Generalísimo: Wikis


Note: Many of our articles have direct quotes from sources you can cite, within the Wikipedia article! This article doesn't yet, but we're working on it! See more info or our list of citable articles.


(Redirected to Generalissimo article)

From Wikipedia, the free encyclopedia

Common military ranks
Navies Armies Air forces
Admiral of
the Fleet
Marshal /
Field Marshal
Marshal of
the Air Force
Admiral General Air Marshal
Commodore Brigadier Air Commodore
Captain Colonel Group Captain
Commander Lt. Colonel Wing Commander
Lt. Commander Major / Commandant Squadron Leader
Lieutenant Captain Flight Lieutenant
Sub-Lieutenant Lieutenant Flying Officer
Ensign 2nd Lieutenant Pilot Officer
Midshipman Officer Cadet Officer Cadet
Seamen, soldiers and airmen
Warrant Officer Sergeant Major Warrant Officer
Petty Officer Sergeant Sergeant
Leading Seaman Corporal Corporal
Seaman Private Aircraftman

Generalissimo or Generalissimus is a military rank of the highest degree, superior to a Field Marshal or Grand Admiral and comparable to commander-in-chief (though with power not delegated from outside the military power structure, as commander-in-chief often is; e.g. an elected official).



Generalissimo Chiang Kai-shek of Republic of China.

The word "generalissimo" is an Italian term, from generale, plus the suffix -issimo, itself from Latin -issimus[1], meaning "utmost, to the highest grade".

Historically this rank was given to a military officer leading an entire army or the entire armed forces of a nation, usually only subordinate to the Sovereign. Other usage of the title is for a commander of united armies of several allied powers. Many generalissimos have been dictators. "Generalissimo" is sometimes used in modern English language to refer to a military officer who has obtained political power by a military coup, or in some cases to one who has suspended pre-existing constitutional mechanisms in order to retain power by means of a military hierarchy.[citation needed]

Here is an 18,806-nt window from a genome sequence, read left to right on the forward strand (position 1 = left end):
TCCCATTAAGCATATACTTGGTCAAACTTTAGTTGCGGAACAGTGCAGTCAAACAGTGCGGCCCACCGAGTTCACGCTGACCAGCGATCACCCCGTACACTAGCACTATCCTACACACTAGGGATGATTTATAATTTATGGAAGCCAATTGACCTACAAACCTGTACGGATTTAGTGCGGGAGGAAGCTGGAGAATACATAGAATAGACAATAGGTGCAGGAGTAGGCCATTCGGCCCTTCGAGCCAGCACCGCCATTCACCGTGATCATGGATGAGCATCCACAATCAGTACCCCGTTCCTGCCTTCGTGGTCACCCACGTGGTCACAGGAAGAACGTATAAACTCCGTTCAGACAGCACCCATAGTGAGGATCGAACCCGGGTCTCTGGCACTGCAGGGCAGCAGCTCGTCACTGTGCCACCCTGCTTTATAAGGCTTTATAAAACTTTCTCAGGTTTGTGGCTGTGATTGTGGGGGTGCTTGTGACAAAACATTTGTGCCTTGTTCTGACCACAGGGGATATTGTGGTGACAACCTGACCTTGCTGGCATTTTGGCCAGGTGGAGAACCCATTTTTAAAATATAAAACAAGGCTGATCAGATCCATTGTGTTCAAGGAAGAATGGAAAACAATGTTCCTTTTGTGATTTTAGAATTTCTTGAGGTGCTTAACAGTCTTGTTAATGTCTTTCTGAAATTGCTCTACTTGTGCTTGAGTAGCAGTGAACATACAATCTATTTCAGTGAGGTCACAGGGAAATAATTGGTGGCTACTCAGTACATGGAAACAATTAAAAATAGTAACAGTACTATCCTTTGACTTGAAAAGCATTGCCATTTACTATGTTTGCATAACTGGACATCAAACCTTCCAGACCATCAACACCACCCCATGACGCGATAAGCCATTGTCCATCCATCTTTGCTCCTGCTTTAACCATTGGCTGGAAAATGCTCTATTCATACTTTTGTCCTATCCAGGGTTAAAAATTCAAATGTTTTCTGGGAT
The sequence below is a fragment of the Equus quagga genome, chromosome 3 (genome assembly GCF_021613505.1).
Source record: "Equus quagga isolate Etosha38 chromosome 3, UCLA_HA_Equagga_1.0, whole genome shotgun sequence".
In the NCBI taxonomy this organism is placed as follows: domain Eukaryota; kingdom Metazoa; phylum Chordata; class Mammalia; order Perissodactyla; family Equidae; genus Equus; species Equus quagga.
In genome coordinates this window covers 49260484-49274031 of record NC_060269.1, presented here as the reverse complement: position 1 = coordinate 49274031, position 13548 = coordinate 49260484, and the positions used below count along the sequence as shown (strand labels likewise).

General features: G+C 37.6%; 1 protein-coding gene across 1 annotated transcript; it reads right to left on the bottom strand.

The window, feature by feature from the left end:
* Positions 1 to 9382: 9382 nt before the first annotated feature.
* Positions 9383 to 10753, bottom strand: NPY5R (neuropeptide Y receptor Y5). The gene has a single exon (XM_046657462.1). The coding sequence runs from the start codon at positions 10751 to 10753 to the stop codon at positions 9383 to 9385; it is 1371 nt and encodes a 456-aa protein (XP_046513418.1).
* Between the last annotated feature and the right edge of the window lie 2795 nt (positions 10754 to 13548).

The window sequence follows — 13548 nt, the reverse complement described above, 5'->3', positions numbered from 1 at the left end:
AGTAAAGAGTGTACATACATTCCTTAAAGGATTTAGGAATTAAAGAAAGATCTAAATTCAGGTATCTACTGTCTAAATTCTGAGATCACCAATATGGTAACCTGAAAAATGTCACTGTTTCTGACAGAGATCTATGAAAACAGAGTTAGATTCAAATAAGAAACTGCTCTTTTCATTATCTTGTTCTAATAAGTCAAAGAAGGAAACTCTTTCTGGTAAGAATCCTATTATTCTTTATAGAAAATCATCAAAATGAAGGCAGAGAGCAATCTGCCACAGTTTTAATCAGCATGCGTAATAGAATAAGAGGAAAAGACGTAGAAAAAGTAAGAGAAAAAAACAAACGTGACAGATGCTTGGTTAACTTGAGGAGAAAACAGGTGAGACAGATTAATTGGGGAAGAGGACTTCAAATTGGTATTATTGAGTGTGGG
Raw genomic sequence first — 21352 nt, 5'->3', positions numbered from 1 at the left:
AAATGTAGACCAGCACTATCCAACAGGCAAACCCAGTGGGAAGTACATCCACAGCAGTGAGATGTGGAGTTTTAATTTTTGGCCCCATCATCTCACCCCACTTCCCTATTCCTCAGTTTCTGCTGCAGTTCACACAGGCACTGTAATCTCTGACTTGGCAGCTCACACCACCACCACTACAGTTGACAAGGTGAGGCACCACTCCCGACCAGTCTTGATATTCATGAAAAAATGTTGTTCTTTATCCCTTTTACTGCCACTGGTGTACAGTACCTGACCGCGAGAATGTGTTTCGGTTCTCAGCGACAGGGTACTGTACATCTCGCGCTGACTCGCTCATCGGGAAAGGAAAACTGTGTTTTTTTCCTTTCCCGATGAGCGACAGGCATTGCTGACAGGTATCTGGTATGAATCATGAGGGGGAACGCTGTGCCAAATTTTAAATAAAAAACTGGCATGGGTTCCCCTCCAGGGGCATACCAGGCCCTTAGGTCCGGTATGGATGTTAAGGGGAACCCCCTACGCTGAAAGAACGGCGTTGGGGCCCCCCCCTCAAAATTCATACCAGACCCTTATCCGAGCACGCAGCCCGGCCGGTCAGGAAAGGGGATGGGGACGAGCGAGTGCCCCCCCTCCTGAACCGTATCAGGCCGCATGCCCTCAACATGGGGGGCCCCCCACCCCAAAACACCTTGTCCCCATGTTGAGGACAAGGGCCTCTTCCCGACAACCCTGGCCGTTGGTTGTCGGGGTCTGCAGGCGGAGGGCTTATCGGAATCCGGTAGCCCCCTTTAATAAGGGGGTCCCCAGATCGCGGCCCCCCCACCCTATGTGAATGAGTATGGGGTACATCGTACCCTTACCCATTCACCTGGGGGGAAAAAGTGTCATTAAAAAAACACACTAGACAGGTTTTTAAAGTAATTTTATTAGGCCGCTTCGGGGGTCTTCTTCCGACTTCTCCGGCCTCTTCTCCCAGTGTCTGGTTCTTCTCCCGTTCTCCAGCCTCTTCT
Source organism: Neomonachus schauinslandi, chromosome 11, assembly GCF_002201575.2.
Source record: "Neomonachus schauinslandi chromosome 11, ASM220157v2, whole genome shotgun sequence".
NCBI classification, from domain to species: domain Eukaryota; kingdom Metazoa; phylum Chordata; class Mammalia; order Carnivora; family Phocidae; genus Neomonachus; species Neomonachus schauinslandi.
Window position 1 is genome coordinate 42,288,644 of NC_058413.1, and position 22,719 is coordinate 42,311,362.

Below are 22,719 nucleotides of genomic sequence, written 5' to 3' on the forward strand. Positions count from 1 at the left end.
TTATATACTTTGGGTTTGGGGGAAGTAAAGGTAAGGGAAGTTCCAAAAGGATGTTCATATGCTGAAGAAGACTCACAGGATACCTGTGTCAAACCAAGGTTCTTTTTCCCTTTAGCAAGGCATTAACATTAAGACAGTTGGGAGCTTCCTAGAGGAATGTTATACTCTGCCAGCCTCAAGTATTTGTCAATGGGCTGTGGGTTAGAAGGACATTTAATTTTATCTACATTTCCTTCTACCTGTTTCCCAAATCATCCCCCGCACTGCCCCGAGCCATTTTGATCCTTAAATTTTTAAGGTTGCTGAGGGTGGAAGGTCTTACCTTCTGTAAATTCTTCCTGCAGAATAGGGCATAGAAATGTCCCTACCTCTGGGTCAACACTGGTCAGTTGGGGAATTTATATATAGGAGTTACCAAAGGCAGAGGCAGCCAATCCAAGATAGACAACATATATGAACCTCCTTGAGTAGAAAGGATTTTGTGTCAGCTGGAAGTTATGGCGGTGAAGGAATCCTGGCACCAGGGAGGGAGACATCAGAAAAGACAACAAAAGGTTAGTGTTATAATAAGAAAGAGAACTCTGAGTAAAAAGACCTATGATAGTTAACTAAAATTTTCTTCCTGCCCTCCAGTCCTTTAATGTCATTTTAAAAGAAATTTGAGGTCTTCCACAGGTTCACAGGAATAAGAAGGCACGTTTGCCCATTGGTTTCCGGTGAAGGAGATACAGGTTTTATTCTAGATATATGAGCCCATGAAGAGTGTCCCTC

Notable historical generalissimos



Generalissimo Deodoro da Fonseca,first President of Brazil.


In Imperial China a rank of Da Jiang Jun (大將軍) existed which resembles Generalissimo.

Han Dynasty Imperial China

Republic of China


North Korea

Dominican Republic


Generalissimo Francisco de Miranda

The Holy Roman Empire / Austrian Empire




From 1834 to 1910, the Kings of Portugal were considered "Generalissimo", in their constitutional role of Supreme Commanders of the Portuguese Army.

Russia and the Soviet Union

There were five holders of the Russian rank or title "generalissimus" prior to the 20th century. Romodanovsky and Menshikov both commanded military forces and ruled absolutely; Aleksei Shein and Aleksandr Suvorov, were principally field commanders rather than political figures. Anthony Ulrich II, Duke of Brunswick-Lüneburg (1714–1776), was appointed generalissimus by his wife Anna Leopoldovna but neither commanded nor ruled. From 1918 to 1945, there were no generalissimos in the country, until Joseph Stalin applied this rank to himself following victory in the Great Patriotic War, in order to differentiate himself from other USSR marshals (such as Zhukov). The rank was abolished with Stalin's death in 1953.


Francisco Franco





Other Italians

See also



Got something to say? Make a comment.
Your name
Your email address